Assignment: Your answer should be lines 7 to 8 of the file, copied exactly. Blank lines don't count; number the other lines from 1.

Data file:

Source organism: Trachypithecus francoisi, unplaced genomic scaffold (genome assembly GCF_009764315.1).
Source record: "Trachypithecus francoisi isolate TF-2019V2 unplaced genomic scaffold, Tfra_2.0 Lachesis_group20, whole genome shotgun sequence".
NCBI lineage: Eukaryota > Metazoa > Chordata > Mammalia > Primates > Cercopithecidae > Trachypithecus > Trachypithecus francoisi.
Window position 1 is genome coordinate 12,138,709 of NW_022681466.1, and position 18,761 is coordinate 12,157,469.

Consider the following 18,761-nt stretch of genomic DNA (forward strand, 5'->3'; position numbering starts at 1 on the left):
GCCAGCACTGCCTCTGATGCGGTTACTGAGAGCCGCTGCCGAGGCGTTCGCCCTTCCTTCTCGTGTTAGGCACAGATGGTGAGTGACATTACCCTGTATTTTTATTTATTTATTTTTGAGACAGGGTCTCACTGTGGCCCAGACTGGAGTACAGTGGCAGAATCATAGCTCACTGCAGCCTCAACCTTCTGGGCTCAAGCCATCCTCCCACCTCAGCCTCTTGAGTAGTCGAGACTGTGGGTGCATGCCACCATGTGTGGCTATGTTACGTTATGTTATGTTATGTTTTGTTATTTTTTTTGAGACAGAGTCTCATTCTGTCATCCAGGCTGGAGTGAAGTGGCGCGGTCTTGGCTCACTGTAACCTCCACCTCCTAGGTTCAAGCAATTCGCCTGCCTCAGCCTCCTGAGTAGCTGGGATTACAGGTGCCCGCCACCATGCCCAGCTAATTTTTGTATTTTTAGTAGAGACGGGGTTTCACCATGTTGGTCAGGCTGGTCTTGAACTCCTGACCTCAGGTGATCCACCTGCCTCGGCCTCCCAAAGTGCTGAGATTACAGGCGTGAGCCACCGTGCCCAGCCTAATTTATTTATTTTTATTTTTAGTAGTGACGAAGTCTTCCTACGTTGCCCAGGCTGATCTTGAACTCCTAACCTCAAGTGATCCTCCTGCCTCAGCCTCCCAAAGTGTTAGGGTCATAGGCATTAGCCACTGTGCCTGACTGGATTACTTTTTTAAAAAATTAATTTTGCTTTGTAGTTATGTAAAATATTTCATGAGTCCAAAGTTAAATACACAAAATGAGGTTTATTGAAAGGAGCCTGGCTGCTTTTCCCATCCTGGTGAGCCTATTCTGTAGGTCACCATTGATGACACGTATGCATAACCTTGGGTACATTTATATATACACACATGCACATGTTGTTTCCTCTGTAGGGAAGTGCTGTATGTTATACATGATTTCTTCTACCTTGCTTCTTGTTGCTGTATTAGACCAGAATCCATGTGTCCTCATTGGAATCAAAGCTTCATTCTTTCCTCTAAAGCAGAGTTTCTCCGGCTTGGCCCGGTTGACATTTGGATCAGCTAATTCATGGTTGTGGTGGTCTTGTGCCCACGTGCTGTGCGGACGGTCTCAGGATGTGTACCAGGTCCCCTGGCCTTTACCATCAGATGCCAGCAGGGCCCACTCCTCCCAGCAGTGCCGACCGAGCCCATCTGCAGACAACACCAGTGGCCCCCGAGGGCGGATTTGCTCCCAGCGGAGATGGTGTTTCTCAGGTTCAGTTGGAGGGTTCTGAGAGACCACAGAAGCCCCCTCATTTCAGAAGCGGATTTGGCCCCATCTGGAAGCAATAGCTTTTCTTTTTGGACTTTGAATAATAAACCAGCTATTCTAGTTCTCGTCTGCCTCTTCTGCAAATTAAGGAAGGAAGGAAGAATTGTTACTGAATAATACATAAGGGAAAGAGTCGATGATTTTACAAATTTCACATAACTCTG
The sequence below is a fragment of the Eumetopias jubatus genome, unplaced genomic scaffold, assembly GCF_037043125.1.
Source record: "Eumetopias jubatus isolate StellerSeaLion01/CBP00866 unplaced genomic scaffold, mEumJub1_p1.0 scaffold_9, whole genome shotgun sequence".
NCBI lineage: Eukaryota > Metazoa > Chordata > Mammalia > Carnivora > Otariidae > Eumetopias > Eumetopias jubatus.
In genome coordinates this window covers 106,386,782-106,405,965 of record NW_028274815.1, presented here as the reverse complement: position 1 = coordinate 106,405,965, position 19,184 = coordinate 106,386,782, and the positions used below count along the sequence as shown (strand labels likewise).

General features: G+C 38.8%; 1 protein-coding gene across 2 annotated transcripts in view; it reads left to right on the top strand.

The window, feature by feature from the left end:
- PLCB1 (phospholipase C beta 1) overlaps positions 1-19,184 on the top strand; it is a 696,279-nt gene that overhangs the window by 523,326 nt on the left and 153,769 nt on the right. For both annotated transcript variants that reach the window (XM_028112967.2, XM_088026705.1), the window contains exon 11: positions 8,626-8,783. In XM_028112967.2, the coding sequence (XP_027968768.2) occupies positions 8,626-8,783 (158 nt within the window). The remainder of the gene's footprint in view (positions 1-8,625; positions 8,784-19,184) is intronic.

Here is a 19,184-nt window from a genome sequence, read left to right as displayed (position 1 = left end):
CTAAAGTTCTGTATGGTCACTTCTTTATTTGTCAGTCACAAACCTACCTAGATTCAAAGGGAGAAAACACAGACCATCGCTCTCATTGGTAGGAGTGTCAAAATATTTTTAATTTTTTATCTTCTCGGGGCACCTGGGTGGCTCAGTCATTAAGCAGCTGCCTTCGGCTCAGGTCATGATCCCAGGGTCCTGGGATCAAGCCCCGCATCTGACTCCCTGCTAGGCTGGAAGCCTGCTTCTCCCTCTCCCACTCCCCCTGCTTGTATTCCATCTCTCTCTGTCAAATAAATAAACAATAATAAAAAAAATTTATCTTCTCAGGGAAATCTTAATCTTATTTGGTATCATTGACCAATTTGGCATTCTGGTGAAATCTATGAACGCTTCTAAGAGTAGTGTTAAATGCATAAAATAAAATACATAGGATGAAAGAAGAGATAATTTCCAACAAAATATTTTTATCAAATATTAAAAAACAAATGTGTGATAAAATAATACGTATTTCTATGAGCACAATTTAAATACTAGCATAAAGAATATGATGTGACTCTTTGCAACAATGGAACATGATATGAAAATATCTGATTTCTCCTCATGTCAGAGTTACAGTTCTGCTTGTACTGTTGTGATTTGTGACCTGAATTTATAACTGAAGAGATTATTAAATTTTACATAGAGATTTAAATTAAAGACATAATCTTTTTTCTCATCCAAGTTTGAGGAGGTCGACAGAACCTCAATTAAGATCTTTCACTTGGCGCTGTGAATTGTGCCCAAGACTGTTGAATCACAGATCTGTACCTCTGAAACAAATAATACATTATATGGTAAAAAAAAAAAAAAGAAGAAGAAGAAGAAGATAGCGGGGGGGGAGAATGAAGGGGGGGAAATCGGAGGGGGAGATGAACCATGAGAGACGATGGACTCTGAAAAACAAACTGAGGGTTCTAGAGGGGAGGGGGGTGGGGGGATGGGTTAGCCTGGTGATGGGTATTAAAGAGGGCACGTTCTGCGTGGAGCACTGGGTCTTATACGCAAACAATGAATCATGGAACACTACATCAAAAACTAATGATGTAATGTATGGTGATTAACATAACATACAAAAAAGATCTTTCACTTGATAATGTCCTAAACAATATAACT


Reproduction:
The sequence below is a fragment of the Eumetopias jubatus genome, unplaced genomic scaffold, assembly GCF_037043125.1.
Source record: "Eumetopias jubatus isolate StellerSeaLion01/CBP00866 unplaced genomic scaffold, mEumJub1_p1.0 scaffold_9, whole genome shotgun sequence".